Sushi in the Triangle has come a long way during the past decade. Gone are the days when our only exposure to Japanese cuisine was through flavorless California rolls and fake crab-meat hibachi. As more and more Triangle restaurants specialize in ever-fresher and inventive Japanese cooking, expectations in quality have risen tremendously. And through endless exposure to food and travel documentaries and reality shows, customers at least have an idea of long-standing traditions in their cuisines of choice. They seek ever-deeper, ever-tastier cultural experiences. It’s a rewarding rabbit hole. Or so I thought.
For Triangle Restaurant Week, I decided to try Mura in Raleigh’s North Hills shopping center. I know: Why would anyone expect great Japanese food from a place at the mall? But I’d heard from various friends that Mura was always busy. I wondered, though, does it mainly appeal to the non-discriminating diner who also views The Cheesecake Factory as the pinnacle of filling the gullet? Is the restaurant’s popularity less about quality and more about convenience after a long day of Target?
I decided to find out.
I arrived at noon on the last day of Triangle Restaurant Week, a Sunday. The waiter presented me with menus from both lunch and dinner, each covered with pen marks that slashed through half of the items. “We’ve had so many guests ordering from the Restaurant Week menu that we’ve run out of almost everything, so we’re offering what’s left from either menu,” he explained.
He told me the menus mostly consisted of new items not featured on the regular menu. Although they had stocked up on ingredients and prepped based on last year’s numbers, Mura had doubled its numbers. My server said he alone had done $1,600 in sales just at one lunch. I was impressed, and he was proud. So affable was this waiter I was inclined to enjoy my meal before the food even arrived. Ah, but how likable staff can sometimes be a feint—for, as it turns out, Harris Teeter-level Japanese cuisine.
For the first course, I would have been able to choose from coconut miso ramen with Heritage Farms pork belly, chives and shiitake; kale salad with Asian pear, avocado, sunomono cucumber ribbons, roasted red pepper and house dressing; or ahi tuna salad with avocado, cucumber, chili sauce and romaine. Since the kale salad offering was off the table, I opted for the coconut miso ramen. In theory, a salty coconut broth enriched with pork fat could be a wonder. Bu this tasted less like an indulgence in an ancient tradition and more like I’d been served some slapdash concoction with no thought toward flavor development.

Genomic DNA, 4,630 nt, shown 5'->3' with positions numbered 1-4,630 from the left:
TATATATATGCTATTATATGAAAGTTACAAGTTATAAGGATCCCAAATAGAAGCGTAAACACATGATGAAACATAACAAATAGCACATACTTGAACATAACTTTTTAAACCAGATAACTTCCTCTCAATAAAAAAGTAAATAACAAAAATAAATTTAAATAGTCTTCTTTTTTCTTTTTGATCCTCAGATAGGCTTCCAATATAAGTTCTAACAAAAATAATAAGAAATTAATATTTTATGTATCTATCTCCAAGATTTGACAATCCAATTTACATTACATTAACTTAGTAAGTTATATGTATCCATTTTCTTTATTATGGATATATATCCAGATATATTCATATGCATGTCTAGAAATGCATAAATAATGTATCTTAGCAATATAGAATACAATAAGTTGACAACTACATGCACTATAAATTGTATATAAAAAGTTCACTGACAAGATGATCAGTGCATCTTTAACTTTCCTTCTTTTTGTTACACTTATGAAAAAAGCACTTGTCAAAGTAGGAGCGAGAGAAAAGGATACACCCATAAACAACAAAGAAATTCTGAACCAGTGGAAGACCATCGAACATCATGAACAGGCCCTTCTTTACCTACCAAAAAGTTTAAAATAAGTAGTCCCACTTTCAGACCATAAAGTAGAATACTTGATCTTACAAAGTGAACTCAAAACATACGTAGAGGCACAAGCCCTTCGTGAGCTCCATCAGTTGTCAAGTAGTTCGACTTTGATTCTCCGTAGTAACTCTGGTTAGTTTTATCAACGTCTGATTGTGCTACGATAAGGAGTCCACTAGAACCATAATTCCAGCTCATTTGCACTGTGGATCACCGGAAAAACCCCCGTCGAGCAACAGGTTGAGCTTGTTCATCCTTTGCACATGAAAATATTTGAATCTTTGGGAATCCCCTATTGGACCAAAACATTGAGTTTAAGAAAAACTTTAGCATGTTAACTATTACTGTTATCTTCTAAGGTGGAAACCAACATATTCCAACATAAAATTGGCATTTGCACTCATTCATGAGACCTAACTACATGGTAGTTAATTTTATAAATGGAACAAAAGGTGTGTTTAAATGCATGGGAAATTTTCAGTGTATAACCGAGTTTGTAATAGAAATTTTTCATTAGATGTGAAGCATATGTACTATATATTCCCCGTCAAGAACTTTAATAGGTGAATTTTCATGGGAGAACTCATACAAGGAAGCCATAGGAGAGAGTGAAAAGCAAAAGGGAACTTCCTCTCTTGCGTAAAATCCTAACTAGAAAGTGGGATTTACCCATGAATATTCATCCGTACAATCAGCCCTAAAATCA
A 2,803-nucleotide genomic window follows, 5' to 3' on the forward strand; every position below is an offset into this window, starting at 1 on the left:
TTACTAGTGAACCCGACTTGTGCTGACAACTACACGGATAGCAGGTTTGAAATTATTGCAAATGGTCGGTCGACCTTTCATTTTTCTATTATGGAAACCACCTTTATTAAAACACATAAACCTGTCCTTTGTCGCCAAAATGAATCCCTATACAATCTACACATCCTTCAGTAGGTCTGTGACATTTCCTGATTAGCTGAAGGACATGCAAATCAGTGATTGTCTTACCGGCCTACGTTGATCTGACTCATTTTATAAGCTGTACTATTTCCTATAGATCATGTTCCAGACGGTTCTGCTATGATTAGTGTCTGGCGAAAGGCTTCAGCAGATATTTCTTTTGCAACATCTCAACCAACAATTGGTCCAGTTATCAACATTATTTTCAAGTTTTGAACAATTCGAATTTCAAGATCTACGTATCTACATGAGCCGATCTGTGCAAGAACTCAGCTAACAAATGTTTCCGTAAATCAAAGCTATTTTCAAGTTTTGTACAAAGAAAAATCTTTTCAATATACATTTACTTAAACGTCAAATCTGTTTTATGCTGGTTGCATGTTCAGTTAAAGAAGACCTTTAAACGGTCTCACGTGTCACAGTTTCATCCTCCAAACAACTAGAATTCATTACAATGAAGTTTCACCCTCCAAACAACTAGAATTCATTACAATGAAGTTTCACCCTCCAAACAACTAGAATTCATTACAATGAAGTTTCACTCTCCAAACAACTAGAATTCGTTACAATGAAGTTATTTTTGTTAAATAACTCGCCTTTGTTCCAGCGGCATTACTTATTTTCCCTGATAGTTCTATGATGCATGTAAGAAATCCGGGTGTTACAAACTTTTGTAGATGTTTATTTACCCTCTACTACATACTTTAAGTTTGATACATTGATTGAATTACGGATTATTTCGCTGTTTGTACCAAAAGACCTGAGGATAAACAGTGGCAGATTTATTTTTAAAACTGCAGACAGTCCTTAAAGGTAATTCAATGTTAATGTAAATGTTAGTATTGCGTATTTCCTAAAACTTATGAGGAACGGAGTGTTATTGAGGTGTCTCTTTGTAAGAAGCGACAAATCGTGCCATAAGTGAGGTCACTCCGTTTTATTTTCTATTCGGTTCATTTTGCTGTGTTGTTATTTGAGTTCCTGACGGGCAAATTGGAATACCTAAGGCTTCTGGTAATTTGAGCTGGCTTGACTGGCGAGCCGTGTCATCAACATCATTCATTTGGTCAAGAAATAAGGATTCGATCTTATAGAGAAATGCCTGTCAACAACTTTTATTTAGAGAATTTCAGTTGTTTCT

Still, the waiter told me the soup had proven so popular that week the chef was considering putting it on the menu. With some tweaks, sure. As it stands, that doesn’t say much about the menu—or my Target question.
For the second course, the menu had started with a half-dozen local oysters Rockefeller, pork belly, shiso, parmesan, yuzu and black salt; “maguro onigari” three ways (basically, tuna nigiri with Japanese rice seasoned with furikake) with tuna salad, spicy tuna cucumber and tuna avocado; karaage of fried lotus root, local sweet potato, shitake, grilled rice, chives and house made katsu sauce; and karaage of crispy fried chicken, pickeled celery, butter lettuce, gochujang butter and grilled scallion ranch.
But the kitchen was out of both the karaage and the New Orleans-meets-Tokyo mollusks, so I went for the maguro nigiri. Three triangles of sticky rice came wrapped in a band of crisp seaweed and sprinkled with furikake, a salty Japanese condiment of nori, black sesame seeds and fish flakes. Within the first triangle was what tasted like Chicken of the Sea canned tuna. The tuna was so overwhelmed by the rice and spice that, if the tuna was indeed fresh, there would be no way to tell.
For the third course, there were, at one time, two choices: chocolate lava cake with vanilla ice cream and a yuzu cheesecake with candied pistachios and strawberry coulis. Curious to see how the kitchen used the Japanese citrus fruit flavor, I ordered the cheesecake. But what I received looked and tasted like a doctored-up square of Jell-O No-Bake Key Lime Cheesecake mix. The graham cracker crust was so thick that the thin spread of creaminess barely registered. But I always enjoyed the sheetcake cheesecake mixes when I was a kid at church homecomings, so nostalgia got the better of me. I ate the whole square.
Overall, my experience at Mura—part of the Raleigh-based Eschelon Experiences, which also includes my old friends at Faire—was no better than if I’d gone to a mall food-court. Turns out, uninspired cuisine served up in a beautiful, modern dining room with Japanese flourishes is still uninspired cuisine. It was a disappointing if telling end to my Triangle Restaurant Week—too bad, altogether.